(By Alli Worthington)
“You may think you may be good at simultaneously taking that phone call and answering e-mails, but invariably one of the two suffers. That’s why using a handheld phone while driving is outlawed for many states; some states even make it illegal to use a phone at all while operating a vehicle. One or the other is falling into second place. In fact, if you’re juggling a half-dozen tasks, your priority may be falling into third, fourth, fifth, or sixth place.“
It feels great to knock off five things from your to-do list at once, doesn’t it?
Multitasking just seems to be a way of life these days. However, studies show that people aren’t as efficient at concentrating on more than one thing at a time as they’d like to believe.
You may think you may be good at simultaneously taking that phone call and answering e-mails, but invariably one of the two suffers. That’s why using a handheld phone while driving is outlawed for many states; some states even make it illegal to use a phone at all while operating a vehicle. One or the other is falling into second place. In fact, if you’re juggling a half-dozen tasks, your priority may be falling into third, fourth, fifth, or sixth place.
Yet in today’s world, it seems next to impossible to have only one thing going on at any given moment. At the same time that we’re doing laundry and walking the dog, cell phones are pinging us, calendar alerts and status updates are reminding us of deadlines, and dozens of Internet games with friends await our attention. Distraction is everywhere.
So how to resist the temptation to attend to more than one thing at a time? With the following three steps, and some advance planning, you’ll be on your way to increased productivity:
1. Develop a work flow to stay organized.
This is the key, and the most time consuming in the process. Think through your work system and the key steps that you need to take to accomplish your tasks. It helps to write this down; better yet, create a graphic version of your work flow with software such as Microsoft Visio. This exercise will help you set priorities, improve your process, and realize what you don’t need to be doing at all. Organizing your working methods helps optimize your process and focus.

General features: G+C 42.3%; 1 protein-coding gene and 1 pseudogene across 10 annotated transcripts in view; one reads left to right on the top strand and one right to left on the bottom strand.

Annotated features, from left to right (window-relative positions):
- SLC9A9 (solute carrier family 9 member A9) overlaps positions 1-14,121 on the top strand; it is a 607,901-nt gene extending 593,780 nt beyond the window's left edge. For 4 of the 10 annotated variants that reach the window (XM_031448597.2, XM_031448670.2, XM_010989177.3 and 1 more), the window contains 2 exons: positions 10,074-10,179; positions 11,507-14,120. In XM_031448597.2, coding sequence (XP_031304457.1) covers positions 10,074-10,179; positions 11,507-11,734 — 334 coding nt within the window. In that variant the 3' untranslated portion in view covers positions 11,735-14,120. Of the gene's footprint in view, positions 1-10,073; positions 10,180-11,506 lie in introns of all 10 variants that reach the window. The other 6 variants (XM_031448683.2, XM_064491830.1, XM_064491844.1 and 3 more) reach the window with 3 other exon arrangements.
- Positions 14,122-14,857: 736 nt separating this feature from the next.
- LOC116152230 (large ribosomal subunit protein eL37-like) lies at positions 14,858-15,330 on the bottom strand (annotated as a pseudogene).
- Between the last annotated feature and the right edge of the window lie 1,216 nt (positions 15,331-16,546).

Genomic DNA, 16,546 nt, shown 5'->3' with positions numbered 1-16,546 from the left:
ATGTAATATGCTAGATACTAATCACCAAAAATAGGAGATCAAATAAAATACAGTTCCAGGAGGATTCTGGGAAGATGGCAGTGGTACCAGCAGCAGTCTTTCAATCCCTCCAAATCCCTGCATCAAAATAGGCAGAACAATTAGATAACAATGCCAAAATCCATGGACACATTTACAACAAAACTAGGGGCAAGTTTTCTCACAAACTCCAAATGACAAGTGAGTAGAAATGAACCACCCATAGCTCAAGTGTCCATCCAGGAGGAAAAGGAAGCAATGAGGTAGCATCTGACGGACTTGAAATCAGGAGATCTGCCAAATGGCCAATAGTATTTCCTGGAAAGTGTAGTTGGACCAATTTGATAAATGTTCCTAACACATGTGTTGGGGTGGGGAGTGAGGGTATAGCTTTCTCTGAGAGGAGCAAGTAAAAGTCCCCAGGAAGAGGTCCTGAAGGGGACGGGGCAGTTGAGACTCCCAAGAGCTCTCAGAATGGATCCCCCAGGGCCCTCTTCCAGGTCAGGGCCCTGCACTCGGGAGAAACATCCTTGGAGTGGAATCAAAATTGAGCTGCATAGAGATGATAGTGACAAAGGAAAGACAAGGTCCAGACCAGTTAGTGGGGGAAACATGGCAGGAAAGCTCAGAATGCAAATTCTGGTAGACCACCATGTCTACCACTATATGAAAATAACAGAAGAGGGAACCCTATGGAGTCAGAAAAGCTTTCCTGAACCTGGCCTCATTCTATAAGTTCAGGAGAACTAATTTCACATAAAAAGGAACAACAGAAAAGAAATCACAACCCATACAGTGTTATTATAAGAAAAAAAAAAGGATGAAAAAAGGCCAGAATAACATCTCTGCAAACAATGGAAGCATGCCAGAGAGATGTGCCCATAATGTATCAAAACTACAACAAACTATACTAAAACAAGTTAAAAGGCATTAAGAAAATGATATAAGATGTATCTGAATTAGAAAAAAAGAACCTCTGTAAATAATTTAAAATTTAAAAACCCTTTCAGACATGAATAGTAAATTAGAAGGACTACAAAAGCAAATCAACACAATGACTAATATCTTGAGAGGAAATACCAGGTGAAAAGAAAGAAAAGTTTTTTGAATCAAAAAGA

2. Set limits for yourself.
When you’re in the middle of a task, it’s tempting to pause to check your e-mail or make a quick phone call. Don’t do it! It’s best to set rules and boundaries for yourself so that you don’t cave in to temptation. For example, if it is feasible, check your e-mail only twice a day, at the beginning and then end of your workday. Turn off your phone during key tasks to avoid disruption. By setting limits and defining your work time, you’re less likely to find yourself distracted and losing productivity.
3. Schedule some non-screen downtime.
Plan for a couple of breaks in your day for nonessential undertakings that are relaxing and don’t include a computer, cell phone, or tablet. Take a walk in the park, a trip to the coffee shop, or a few minutes for stretching. Reconnect with yourself by ditching technology a couple of times per day; it’s surprisingly liberating. A recent study in Cognition Journal found that small breaks from a task can dramatically improve one’s ability to focus on that task. You’ll return to work revitalized and refreshed.
Don’t be tempted to be a master at multitasking. You’ll likely boost your productivity as well as increase your overall sense of happiness.
“Opinion pieces of this sort published on RISE Networks are those of the original authors and do not in anyway represent the thoughts, beliefs and ideas of RISE Networks.”